EU Might Impose Export Controls On COVID-19 Vaccines
By Staff, Agencies
The European Union [EU] threatened to impose export controls on coronavirus vaccines after a major row with UK-based pharmaceutical firm AstraZeneca.
Health commissioner Stella Kyriakides said the EU "will take any action required to protect its citizens and its rights" after the company cut its initial deliveries to the bloc by up to 60 per cent.
The EU, which is expected to approve the Oxford/AstraZeneca vaccine on Friday, accused the company of "lack of clarity and insufficient explanations."
"Vaccine developers have societal and contractual responsibilities they need to uphold," Kyriakides said after meeting with AstraZeneca on Monday.
She added: "We want clarity on transactions and full transparency concerning the export of vaccines from the EU.”
"In the future, all companies producing vaccines against Covid-19 in the EU will have to provide early notification whenever they want to export vaccines to third countries."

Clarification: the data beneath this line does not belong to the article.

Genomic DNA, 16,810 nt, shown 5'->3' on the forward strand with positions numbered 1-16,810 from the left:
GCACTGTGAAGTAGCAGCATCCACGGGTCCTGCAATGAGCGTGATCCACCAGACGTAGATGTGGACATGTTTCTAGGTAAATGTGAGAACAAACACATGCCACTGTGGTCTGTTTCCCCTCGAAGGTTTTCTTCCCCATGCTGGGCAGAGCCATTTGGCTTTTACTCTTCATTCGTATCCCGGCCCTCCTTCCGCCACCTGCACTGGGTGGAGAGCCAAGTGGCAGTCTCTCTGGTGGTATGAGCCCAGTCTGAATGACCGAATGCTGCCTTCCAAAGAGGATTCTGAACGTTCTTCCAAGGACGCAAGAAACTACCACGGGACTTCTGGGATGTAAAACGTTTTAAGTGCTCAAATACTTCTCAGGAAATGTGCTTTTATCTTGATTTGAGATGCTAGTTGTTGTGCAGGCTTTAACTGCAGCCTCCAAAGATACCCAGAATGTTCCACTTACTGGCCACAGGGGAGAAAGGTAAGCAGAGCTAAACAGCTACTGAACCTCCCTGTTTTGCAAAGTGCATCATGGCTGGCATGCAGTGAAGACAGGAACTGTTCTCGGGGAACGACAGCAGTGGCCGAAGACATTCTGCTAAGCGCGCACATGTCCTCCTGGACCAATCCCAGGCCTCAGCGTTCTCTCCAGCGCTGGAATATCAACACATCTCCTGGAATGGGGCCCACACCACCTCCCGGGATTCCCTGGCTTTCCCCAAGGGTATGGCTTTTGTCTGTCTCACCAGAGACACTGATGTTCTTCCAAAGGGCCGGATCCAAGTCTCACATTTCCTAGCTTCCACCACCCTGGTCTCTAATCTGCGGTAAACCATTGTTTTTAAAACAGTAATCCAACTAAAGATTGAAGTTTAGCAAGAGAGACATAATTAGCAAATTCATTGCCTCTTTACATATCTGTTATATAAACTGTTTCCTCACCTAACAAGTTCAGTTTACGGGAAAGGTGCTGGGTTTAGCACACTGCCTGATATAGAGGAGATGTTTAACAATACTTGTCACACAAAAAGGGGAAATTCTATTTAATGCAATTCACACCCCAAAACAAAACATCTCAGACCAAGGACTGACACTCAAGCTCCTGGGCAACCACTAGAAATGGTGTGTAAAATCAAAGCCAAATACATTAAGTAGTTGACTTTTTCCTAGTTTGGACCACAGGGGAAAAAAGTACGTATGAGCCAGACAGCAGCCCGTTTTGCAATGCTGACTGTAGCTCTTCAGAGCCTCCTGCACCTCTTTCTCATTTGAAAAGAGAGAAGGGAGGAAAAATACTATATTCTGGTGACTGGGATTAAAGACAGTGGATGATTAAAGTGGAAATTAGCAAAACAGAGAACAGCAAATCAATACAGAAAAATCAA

The controls could potentially affect distribution of the Pfizer vaccine, which is manufactured in Belgium.
However, the UK government remained confident that vaccine supply, with the AstraZeneca jab largely being made in Oxfordshire and Staffordshire, will ensure it meets its first target.
The EU has signed six vaccine contracts for more than 2 billion doses, but only the Pfizer-BioNTech and Moderna jabs have been approved for use so far and the bloc is facing mounting criticism for its slow vaccine rollout in comparison to other countries.
Pfizer has delayed shipments of its vaccine for several weeks in order to increase capacity at its Belgian factory and Italy has threatened to sue the firm over the delays.
Last week Astrazeneca indicated it was planning to reduce its first consignment to the EU, due by March, from 80 million to 31 million. The EU has committed to buying 300 million doses with an option on 100 million extra shots.